Thomas Adams (1583–1653) was a famous preacher, and no wonder. His sermons are so full of ideas and fresh expressions that they fill the mind to bursting. What follows are just some notes I took on a few pages of one sermon. The sermon is “Semper Idem, or The Immutable Mercy of Jesus Christ,” and in it, Adams digs deep into the short verse Hebrews 13:8: Jesus Christ, the same yesterday, and today, and forever.”
There are a couple of opening paragraphs in which Adams notes what Hebrews is doing by associating the name of Jesus with the times of eternity: God’s name YHWH, meaning I am that I am, “is an eternal word, comprehending three times: that was, that is, and is to come… Now, to testify the equality of the Son to the Father, the Scripture gives the same eternity to Jesus that it doth to Jehovah.” But “eternity… is only peculiar and proper to God.”
The conclusion, stated crisply: “Therefore he was not only Christus Dei, the anointed of God, but Christus Deus, God himself anointed.”
Adams’ next move is, in my opinion, bold and masterful. He opens up the words of the text by describing them in terms of a simple geometric figure encoding a few obvious relationships.
The words may be distinguished into a centre, a circumference, and a mediate line, referring the one to the other. The immovable centre is Jesus Christ. The circumference, that runs round about him here, is eternity: ‘Yesterday, to-day, and for ever.’ The mediate line referring them is, ὁ αὐτός, the same.
You can probably picture that as soon as you hear it or read it, but just in case, here’s a quick sketch of the suggested figure. The reason Adams’ division of the text is so powerful is that while he is immediately explicating the sense of the sentence (you can read the sentence discursively if you start from the center and treat the three radii as one), he is also describing the substance of the doctrine: “The immovable centre is Jesus Christ,” and around him runs eternity.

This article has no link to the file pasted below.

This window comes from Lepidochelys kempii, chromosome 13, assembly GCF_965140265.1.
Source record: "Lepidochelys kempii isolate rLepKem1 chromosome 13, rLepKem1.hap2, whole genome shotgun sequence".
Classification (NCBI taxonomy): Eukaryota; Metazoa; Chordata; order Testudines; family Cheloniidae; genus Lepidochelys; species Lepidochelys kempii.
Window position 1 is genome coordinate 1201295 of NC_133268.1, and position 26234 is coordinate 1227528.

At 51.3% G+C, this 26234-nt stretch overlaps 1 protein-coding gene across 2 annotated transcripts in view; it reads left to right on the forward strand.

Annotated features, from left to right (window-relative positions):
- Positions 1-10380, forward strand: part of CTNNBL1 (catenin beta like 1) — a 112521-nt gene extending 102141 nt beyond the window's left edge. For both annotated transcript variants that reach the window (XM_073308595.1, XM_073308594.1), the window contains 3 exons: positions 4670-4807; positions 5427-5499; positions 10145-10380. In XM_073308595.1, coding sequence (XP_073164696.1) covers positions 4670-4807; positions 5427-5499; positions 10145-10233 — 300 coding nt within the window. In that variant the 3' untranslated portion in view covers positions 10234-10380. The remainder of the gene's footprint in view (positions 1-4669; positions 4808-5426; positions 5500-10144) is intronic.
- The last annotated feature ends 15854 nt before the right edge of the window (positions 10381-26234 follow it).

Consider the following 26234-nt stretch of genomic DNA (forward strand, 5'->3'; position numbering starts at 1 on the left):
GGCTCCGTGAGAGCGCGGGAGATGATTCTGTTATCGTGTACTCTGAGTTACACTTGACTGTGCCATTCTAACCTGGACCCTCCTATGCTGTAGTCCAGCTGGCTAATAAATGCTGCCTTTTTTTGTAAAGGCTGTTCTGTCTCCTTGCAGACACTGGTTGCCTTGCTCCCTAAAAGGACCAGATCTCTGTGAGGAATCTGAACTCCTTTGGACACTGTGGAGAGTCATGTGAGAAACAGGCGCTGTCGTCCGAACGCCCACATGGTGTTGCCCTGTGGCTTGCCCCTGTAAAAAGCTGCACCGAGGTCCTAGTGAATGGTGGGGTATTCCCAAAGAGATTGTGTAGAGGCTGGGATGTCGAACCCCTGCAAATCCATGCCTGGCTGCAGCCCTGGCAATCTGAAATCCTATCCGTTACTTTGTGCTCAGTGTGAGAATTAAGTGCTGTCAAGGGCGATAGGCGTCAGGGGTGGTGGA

Adams analyzes the name: “Jesus was his proper name, Chris his appellative. Jesus a name of his nature, Christ of his office and dignity.”
Jesus is “a name of all sweetness,” and Adams quotes a saying from “Ber. in Can.:”
Mel in ore,
melos in aure,
jubilus in corde.
“Ber. in Can.” means Bernard of Clairvaux’s sermons on the Song of Songs, Sermon 15.6. The word order in the best editions is a little different (Iesus mel in ore, in aure melos, in corde iubilus), but the saying became one of the greatest hits of the late middle ages in the form Adams quotes. It means “honey in the mouth, music in the ear, joy in the heart” and is one of the million ways Bernard found to express the fact that there is a progression of sweetness the more perfectly and inwardly you know Jesus. A lot of Adams’ moves here seem to echo that sermon of Bernard, which is based on the text “thy name is like oil poured out,” and is all about the name of Jesus and the names of God: calling something “a name of mercy,” for example, is from here.
Back to Adams, who just generates a whole series of quotable expressions for the next few pages:
“When the conscience wrestles with law, sin, death, there is nothing but horror and despair without Jesus.”
“He is the way, the truth, and the life: without him, error, mendacium, mors.”
“The Word of God, the Son of God, the Christ of God, are titles of glory; Jesus, a Saviour, is a title of grace, mercy, redemption.”
“This Jesus Christ is the centre of this text; and not only of this, but of the whole Scripture. The sum of divinity is the Scripture; the sum of the Scripture is the gospel; the sum of the gospel is Jesus Christ; in a word, nihil continet verbum Domini, nisi verbum Dominum. There is nothing contained in the word of God, but God the word.”
Adams goes on from there. On and on from there, on and on in a way that suggests the fullness of every word of Scripture. Check him out.